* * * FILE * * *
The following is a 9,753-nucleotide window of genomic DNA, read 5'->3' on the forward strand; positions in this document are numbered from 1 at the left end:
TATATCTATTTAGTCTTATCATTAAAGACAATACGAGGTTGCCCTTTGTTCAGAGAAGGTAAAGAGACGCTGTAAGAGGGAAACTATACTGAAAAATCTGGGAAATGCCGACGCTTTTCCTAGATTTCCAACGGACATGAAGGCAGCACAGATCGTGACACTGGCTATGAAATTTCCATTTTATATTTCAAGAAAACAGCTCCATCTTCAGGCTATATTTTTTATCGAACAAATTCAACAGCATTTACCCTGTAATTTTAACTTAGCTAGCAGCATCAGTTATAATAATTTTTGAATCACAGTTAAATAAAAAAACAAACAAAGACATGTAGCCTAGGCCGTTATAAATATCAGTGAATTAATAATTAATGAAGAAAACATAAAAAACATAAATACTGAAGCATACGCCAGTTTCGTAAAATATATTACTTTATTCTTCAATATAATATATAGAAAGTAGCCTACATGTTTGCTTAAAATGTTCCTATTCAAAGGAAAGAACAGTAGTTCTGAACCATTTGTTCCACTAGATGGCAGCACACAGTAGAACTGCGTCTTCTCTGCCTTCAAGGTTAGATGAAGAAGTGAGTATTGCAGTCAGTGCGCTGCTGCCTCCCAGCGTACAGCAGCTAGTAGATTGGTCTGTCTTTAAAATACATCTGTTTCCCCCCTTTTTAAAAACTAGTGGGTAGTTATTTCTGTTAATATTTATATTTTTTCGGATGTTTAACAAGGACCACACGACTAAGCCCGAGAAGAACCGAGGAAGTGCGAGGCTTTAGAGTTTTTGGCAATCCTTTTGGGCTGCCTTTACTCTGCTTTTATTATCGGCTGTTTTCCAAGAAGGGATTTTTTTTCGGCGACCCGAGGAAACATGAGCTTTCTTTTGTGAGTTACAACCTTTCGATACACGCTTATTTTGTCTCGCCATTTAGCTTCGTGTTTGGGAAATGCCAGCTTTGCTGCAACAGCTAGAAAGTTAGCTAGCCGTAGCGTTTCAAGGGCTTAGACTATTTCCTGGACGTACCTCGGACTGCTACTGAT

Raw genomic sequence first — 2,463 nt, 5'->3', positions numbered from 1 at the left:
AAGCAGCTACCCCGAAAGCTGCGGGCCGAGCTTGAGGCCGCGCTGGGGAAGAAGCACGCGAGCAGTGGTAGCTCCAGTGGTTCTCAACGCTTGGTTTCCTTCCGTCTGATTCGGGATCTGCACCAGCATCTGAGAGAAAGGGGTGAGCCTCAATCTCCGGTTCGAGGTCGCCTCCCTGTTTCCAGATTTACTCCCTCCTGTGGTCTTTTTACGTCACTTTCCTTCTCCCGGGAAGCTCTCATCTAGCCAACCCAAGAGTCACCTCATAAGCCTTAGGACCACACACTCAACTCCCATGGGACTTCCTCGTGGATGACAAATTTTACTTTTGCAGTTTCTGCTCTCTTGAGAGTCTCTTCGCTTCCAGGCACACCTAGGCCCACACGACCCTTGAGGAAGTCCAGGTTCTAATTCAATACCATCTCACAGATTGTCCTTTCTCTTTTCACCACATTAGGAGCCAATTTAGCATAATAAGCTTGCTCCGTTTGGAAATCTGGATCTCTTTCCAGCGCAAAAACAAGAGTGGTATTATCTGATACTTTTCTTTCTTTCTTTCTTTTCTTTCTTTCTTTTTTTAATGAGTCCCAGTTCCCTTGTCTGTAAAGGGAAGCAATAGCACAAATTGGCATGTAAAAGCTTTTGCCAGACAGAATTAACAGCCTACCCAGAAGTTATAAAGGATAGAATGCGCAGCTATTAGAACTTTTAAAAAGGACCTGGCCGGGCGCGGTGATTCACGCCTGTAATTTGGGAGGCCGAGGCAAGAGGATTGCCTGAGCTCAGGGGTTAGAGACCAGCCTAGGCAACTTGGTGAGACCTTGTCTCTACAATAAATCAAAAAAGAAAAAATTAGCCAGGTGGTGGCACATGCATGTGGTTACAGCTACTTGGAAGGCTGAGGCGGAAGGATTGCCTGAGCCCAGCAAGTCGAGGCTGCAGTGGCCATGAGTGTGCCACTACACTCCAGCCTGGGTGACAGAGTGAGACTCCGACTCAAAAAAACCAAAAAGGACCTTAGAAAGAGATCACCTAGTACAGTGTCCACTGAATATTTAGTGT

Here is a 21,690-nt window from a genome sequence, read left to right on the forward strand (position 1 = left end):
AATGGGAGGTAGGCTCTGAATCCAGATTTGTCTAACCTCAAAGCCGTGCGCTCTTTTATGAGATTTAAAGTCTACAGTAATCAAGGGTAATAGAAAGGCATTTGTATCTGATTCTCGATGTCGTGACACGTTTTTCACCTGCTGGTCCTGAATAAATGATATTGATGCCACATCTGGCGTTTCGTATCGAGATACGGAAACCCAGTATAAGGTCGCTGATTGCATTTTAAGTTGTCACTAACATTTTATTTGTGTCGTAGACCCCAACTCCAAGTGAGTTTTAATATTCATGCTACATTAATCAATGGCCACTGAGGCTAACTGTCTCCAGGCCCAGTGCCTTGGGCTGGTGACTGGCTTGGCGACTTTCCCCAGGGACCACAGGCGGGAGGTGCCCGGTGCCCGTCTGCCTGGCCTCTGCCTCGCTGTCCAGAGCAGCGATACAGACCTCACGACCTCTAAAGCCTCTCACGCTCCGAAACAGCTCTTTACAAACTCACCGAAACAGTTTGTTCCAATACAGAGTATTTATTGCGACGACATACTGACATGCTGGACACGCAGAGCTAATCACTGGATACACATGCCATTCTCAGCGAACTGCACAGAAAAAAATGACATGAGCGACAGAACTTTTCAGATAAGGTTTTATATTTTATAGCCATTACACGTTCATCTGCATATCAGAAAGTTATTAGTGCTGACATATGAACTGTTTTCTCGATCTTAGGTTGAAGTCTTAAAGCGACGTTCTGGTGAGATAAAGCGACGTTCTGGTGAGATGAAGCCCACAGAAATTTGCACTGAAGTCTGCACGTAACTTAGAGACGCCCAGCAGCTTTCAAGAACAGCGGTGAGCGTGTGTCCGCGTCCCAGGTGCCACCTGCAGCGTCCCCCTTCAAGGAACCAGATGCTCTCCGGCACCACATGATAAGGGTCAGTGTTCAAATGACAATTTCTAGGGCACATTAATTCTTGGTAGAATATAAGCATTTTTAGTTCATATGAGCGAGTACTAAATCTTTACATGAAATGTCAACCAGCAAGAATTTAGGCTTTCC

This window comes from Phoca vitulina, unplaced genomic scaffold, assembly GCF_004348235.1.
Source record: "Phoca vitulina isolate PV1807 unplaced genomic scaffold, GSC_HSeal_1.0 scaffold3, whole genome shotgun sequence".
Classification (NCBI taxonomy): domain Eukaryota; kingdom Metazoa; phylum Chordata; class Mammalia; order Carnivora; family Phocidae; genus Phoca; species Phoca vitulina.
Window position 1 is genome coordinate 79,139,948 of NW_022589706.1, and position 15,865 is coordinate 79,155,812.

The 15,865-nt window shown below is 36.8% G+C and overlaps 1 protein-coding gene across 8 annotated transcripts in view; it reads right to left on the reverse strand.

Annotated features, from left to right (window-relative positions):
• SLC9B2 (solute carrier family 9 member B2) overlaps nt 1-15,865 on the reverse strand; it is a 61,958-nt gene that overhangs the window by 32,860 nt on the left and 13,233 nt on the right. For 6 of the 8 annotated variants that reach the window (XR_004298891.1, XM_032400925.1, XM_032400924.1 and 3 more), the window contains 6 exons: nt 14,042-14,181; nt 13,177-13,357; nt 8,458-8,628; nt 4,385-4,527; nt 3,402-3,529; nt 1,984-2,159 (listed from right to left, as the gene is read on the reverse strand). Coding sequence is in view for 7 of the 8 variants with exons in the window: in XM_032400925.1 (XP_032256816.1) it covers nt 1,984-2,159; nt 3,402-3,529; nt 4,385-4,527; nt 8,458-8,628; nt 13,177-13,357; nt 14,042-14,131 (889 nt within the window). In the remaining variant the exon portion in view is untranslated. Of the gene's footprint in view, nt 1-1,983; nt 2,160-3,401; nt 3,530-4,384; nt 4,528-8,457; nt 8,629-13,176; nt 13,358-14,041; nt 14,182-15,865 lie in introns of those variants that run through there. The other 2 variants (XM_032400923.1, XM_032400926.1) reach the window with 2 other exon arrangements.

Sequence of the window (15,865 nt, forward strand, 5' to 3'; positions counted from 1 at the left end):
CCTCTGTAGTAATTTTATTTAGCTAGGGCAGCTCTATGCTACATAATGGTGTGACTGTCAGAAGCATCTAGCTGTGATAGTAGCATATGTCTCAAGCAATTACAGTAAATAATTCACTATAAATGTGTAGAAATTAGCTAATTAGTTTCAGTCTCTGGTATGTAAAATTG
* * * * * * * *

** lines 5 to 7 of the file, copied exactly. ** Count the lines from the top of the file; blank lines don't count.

Here is a 21,690-nt window from a genome sequence, read left to right on the forward strand (position 1 = left end):
AATGGGAGGTAGGCTCTGAATCCAGATTTGTCTAACCTCAAAGCCGTGCGCTCTTTTATGAGATTTAAAGTCTACAGTAATCAAGGGTAATAGAAAGGCATTTGTATCTGATTCTCGATGTCGTGACACGTTTTTCACCTGCTGGTCCTGAATAAATGATATTGATGCCACATCTGGCGTTTCGTATCGAGATACGGAAACCCAGTATAAGGTCGCTGATTGCATTTTAAGTTGTCACTAACATTTTATTTGTGTCGTAGACCCCAACTCCAAGTGAGTTTTAATATTCATGCTACATTAATCAATGGCCACTGAGGCTAACTGTCTCCAGGCCCAGTGCCTTGGGCTGGTGACTGGCTTGGCGACTTTCCCCAGGGACCACAGGCGGGAGGTGCCCGGTGCCCGTCTGCCTGGCCTCTGCCTCGCTGTCCAGAGCAGCGATACAGACCTCACGACCTCTAAAGCCTCTCACGCTCCGAAACAGCTCTTTACAAACTCACCGAAACAGTTTGTTCCAATACAGAGTATTTATTGCGACGACATACTGACATGCTGGACACGCAGAGCTAATCACTGGATACACATGCCATTCTCAGCGAACTGCACAGAAAAAAATGACATGAGCGACAGAACTTTTCAGATAAGGTTTTATATTTTATAGCCATTACACGTTCATCTGCATATCAGAAAGTTATTAGTGCTGACATATGAACTGTTTTCTCGATCTTAGGTTGAAGTCTTAAAGCGACGTTCTGGTGAGATAAAGCGACGTTCTGGTGAGATGAAGCCCACAGAAATTTGCACTGAAGTCTGCACGTAACTTAGAGACGCCCAGCAGCTTTCAAGAACAGCGGTGAGCGTGTGTCCGCGTCCCAGGTGCCACCTGCAGCGTCCCCCTTCAAGGAACCAGATGCTCTCCGGCACCACATGATAAGGGTCAGTGTTCAAATGACAATTTCTAGGGCACATTAATTCTTGGTAGAATATAAGCATTTTTAGTTCATATGAGCGAGTACTAAATCTTTACATGAAATGTCAACCAGCAAGAATTTAGGCTTTCC

This window comes from Phoca vitulina, unplaced genomic scaffold, assembly GCF_004348235.1.